Navigating liquid alternative investment strategies

E*TRADE from Morgan Stanley


Summary: Learn about some common alternative-type investment strategies that may help investors diversify portfolios, manage risk, and enhance returns.

Liquid alternative funds, commonly called liquid alts, were designed to offer exposure to a version of hedge fund–style investment strategies in a more retail accessible, exchange-traded fund (ETF) or mutual fund format. These funds are regulated by the Investment Company Act of 1940 (’40 Act) and must adhere to certain liquidity requirements, meaning shares can be traded each day.

As a result, liquid alternatives should not be confused with alternative investments such as hedge funds. Mutual funds and ETFs are much more limited in the investments and strategies they are allowed to use, which means returns and portfolio characteristics of liquid alts may be materially different from those of alternative investments that have similar investment objectives or follow a similar strategy. Ultimately, the returns of liquid alts will generally be more closely correlated with traditional market returns than alternative investments will.

Still, liquid alts are different from traditional ETFs and mutual funds. Traditional ETFs and mutual funds typically use a “long-only” investment strategy, with the goal of matching or outperforming specific market benchmarks over time. Liquid alternative funds, on the other hand, employ a wide array of strategies intended to deliver returns or hedge risk regardless of broader market conditions, although no results are guaranteed. Additionally, some alternative funds track commodities such as metals, energy, or agricultural products, as well as digital assets.

Not all liquid alternatives work in the same way. Some use strategies that try to behave distinctly different from the markets. Others take on non-traditional risks to offer diversified sources of potential return. Still others attempt to benefit from rising and falling markets as opportunities arise. These strategies can be helpful during periods of heightened volatility and market downturns—although they come with unique risks to consider.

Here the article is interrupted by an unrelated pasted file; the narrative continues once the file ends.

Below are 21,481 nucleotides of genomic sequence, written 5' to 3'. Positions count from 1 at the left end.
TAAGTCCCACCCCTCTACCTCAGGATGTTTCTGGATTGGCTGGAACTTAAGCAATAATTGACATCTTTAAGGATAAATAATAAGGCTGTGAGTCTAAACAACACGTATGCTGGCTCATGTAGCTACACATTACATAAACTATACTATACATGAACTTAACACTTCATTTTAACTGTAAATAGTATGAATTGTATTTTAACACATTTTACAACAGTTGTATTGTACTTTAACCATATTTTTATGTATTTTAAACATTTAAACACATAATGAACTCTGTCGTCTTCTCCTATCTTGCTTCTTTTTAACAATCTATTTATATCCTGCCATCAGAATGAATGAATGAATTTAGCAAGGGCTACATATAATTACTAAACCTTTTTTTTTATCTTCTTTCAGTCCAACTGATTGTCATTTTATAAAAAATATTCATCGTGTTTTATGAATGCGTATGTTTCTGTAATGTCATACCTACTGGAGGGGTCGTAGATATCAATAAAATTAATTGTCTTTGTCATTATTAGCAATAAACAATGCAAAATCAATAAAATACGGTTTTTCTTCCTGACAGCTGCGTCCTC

For investors interested in navigating the world of liquid alts, below we break down some common strategies, as defined by Morningstar.  Please review the “Risks to consider,” as many of these categories rely on complex financial instruments and/or investment techniques that can make it difficult to understand a fund’s risks, as well as expose the fund to increased volatility and unanticipated risks.

Long-short equity

Long-short equity portfolios generally take both long and short positions in equities, ETFs, and related derivatives.  This means fund managers take long positions in securities and derivatives they expect to appreciate and short positions in securities and derivatives they expect to decline. They may also adjust their overall market exposure to try to take advantage of bull or bear markets.

Derivative income

Derivative income strategies incorporate options, typically through covered call writing, to try to generate income.

Equity market neutral

Equity market neutral funds look to profit from long and short equity strategies, but they aim to take little to no market risk by offsetting long positions with matching short ones.

Event driven

Event driven funds attempt to profit when security prices change in response to certain corporate actions, such as mergers and acquisitions, restructuring, and bankruptcy, for example.


Multi-strategy portfolios employ a mix of investment strategies, at least two of which are alternative-like strategies that comprise 30%+ of the portfolio (although most expose a majority of the portfolio to alternative-like strategies). Some funds may adjust their exposure to different strategies and asset classes.